Five industry experts shared their experiences breaking into the construction field as women to introduce to other young women where the potential is in drafting, architecture, engineering, carpentry, plumbing and heating and other specialties.

The Nevada State Contractors Board’s (NSCB) annual Hammers and Hope gave a glimpse into where the entry-level positions are and the skills employers are looking for to guide women in the field with job training and apprenticeships.

“I don’t think there’s any job you can’t do,” Allyson Wong, architect and co-owner of GuiDenby, Inc., based in Reno, told the crowd of students attending Hammers and Hope. “You need to be mobile. You need to work smarter.”

The NSCB hosted the event March 7 at Truckee Meadows Community College’s Applied Technology Center at 475 Edison Way in Reno. The discussion and job fair provided high school students and young women a chance to explore future job opportunities not just on a construction site but in accounting, human resources, office or project management and marketing and other areas for which local companies are constantly recruiting or training. “Mentor” breakout sessions also gave attendees a chance to talk with representatives about future recruitment opportunities or to ask questions about skills or classes to prepare for a future in the field.

Women make up about 13% of the current construction workforce, according to Margi Grein, executive officer for the NSCB and moderator of the panel featuring the guest speakers. She said most organizations are constantly seeking out new talent.

“It’s important that we let young women know that construction is a career path that they may not have thought about before. I know what it’s done for me personally,” Grein said.

Grein started in the NSCB’s accounting department in 1986 and gradually advanced her way up, learning about operations and consumer protection before being offered her current position, where she has been for 26 years, she said.

“You look at the construction industry and they’re the ones building our schools and our highways and our houses and everything else in between, and some of our most successful businesspeople in our state are contractors,” she said.

Hammers & Hope panelists Crystal Walker, project engineer for Martin Harris Construction, left, and Hanna Gibson, assistant project manager for Metcalf Builders, give career advice at the NSCB event held at Truckee Meadows Community College’s Applied Technology Center on March 7.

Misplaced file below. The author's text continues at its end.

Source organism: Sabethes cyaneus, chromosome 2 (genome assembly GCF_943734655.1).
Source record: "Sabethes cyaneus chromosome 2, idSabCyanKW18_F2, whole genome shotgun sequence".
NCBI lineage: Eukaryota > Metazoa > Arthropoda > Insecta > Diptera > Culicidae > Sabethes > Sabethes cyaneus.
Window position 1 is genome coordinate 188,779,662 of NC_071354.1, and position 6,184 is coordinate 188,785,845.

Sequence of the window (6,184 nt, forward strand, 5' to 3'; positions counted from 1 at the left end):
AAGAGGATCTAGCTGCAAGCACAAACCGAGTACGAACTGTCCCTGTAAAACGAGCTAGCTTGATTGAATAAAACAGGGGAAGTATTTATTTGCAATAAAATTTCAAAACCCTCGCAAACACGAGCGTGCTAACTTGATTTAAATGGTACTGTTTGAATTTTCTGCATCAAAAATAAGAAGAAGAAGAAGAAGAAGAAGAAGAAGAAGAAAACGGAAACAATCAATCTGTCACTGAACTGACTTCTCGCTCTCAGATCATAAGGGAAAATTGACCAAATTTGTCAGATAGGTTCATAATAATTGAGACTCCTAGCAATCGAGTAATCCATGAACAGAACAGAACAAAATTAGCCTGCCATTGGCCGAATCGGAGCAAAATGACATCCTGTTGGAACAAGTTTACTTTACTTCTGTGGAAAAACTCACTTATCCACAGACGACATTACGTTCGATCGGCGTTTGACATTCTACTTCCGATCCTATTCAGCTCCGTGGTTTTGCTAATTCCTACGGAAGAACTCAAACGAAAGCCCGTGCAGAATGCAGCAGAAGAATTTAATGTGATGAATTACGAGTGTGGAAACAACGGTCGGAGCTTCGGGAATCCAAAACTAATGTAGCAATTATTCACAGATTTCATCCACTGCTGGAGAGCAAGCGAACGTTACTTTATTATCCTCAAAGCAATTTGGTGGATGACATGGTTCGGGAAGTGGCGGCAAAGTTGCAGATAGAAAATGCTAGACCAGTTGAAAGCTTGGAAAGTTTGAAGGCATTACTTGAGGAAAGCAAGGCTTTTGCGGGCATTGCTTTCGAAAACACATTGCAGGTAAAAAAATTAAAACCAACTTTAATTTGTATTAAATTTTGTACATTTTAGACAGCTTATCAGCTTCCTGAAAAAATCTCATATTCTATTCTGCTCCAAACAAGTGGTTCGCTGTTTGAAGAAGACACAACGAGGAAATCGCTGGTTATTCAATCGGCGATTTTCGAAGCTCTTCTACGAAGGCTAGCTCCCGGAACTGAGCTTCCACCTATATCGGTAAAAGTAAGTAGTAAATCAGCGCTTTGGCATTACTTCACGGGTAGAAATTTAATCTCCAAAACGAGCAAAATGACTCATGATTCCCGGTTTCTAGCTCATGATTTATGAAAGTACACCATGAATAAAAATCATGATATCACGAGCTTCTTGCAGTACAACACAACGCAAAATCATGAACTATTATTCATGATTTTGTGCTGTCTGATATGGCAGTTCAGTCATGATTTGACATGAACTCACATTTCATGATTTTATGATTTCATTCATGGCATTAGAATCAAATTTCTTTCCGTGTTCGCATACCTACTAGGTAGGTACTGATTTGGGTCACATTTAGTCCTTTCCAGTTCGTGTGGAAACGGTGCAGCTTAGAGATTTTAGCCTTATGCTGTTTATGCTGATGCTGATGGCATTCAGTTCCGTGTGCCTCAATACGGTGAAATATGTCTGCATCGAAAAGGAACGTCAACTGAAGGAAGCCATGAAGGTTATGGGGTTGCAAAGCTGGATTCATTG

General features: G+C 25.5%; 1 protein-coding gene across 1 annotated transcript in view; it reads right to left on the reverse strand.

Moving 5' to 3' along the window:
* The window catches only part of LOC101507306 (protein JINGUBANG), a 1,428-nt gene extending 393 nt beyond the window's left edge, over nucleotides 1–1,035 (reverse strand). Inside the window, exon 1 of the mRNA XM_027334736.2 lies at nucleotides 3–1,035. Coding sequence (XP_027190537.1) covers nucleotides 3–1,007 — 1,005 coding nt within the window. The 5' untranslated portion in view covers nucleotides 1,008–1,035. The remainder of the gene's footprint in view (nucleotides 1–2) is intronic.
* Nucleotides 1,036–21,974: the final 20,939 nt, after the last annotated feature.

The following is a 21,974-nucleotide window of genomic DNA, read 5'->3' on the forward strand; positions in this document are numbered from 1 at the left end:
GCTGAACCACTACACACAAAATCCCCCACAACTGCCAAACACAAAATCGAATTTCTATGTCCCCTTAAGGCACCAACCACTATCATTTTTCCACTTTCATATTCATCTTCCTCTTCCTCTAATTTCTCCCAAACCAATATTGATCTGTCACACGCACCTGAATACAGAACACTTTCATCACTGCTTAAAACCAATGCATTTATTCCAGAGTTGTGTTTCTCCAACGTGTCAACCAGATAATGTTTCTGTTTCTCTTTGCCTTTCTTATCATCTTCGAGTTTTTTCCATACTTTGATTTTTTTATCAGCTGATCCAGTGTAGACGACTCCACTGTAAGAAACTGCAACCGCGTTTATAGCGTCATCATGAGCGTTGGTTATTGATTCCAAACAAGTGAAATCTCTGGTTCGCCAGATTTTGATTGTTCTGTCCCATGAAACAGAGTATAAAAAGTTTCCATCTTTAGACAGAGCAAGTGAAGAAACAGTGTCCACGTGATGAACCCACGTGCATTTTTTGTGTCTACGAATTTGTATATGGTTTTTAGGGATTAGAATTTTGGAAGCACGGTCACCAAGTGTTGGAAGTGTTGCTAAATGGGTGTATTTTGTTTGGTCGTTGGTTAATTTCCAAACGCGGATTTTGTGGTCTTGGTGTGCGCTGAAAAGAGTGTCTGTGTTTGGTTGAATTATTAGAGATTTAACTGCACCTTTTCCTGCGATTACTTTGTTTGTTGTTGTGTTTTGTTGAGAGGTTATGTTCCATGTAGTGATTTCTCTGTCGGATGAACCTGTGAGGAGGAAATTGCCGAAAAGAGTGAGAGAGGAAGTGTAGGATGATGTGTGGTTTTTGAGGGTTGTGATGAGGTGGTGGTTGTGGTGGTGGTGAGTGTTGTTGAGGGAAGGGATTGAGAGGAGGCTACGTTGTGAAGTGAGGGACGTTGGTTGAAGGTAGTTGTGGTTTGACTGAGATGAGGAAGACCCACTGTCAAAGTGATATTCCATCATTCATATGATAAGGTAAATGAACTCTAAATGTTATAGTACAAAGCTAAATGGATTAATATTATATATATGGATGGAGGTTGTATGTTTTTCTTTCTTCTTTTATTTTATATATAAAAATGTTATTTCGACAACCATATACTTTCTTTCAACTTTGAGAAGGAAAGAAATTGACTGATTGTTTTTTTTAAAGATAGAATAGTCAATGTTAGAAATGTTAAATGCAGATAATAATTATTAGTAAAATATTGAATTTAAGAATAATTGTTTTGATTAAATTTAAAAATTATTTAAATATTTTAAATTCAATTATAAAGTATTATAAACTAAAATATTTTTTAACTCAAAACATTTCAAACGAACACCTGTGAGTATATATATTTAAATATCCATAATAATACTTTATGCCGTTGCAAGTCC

During the panel discussion, Morgan Weber of Silver State Masonry encouraged women to manage their own work and not to take office positions lightly as they start their careers.

“Entry level is very simple to get into,” Weber advised. “You have a buddy supervisor to work with. Make sure you don’t do anything dumb. They’re teaching you the job. … And another thing I think is needed in the field is office management or administrative aides. Don’t take them lightly. They do rely on you. … So there’s lot of job opportunities in construction. Dial in what your work life looks like.”

Crystal Walker, project engineer with Martin Harris Construction, agreed there’s a variety of jobs on the horizon for anyone interested in pursuing whatever their interest might be.

“There’s other things outside swinging the hammer that everyone looks out for,” Walker said.

She gave helpful hints that apply to any industry, including keeping the right mindset in a collaborative environment.

“…In construction there are many personalities and there still are the gruff, old men that don’t have any polish that are just going to be grumpy no matter what you do, and then there’s going to be the women you have to work with that aren’t going to be nice,” Walker said. “You just have to be willing to work with any personality.”

Emma Crossman, project manager for Sierra Nevada Construction, said after the discussion that to be a part of Hammers & Hope meant helping other young women how to break down any stereotypes in the construction industry.

“I’m trying to help them understand that it’s not that intimidating,” she said. “We’re looking for more people. We shouldn’t discount our young ladies just because the standard is guys wanting to go into the industry.”

Hanna Gibson, an assistant project manager with Metcalf Builders and another panelist, said she’s worked for about nine years and said some are still surprised when she shares her experience entering the field. Before Metcalf, she worked as an intern elsewhere, worked full-time for a year and completed her construction management certificate. Now she supports the superintendents on project sites.

“It can be very intimidating,” she said. “I’m like, wow, this is a man’s world, but you just have to find your lane in it. … My grandma was one (to react). I love her to death, but she’s like, ‘I don’t know how you do it.’ It’s work, it’s my job. But you also kind of just get used to it.”

The event also featured job fair tables for participants to collect information from professionals in the area. Participating organizations included TMCC, the NSCB, Metcalf Builders, Martin Harris Construction, Northern Nevada Sheet Metal Workers Apprenticeship and the Southwest Regional Council of Carpenters.

Ben “Leo” Aleeson Corpos, a junior at North Valleys High School in Reno, said the event piqued her interest, sharing she’s had a lifelong fascination in architecture. She also was encouraged that more women are gradually entering the field.

“When you think of architecture, you think of math, right? So I’m definitely going to need a little more improvement on the imagination and writing and drawing wise so I can imagine and draw up my plans for other people to know what I’m thinking,” Corpos said.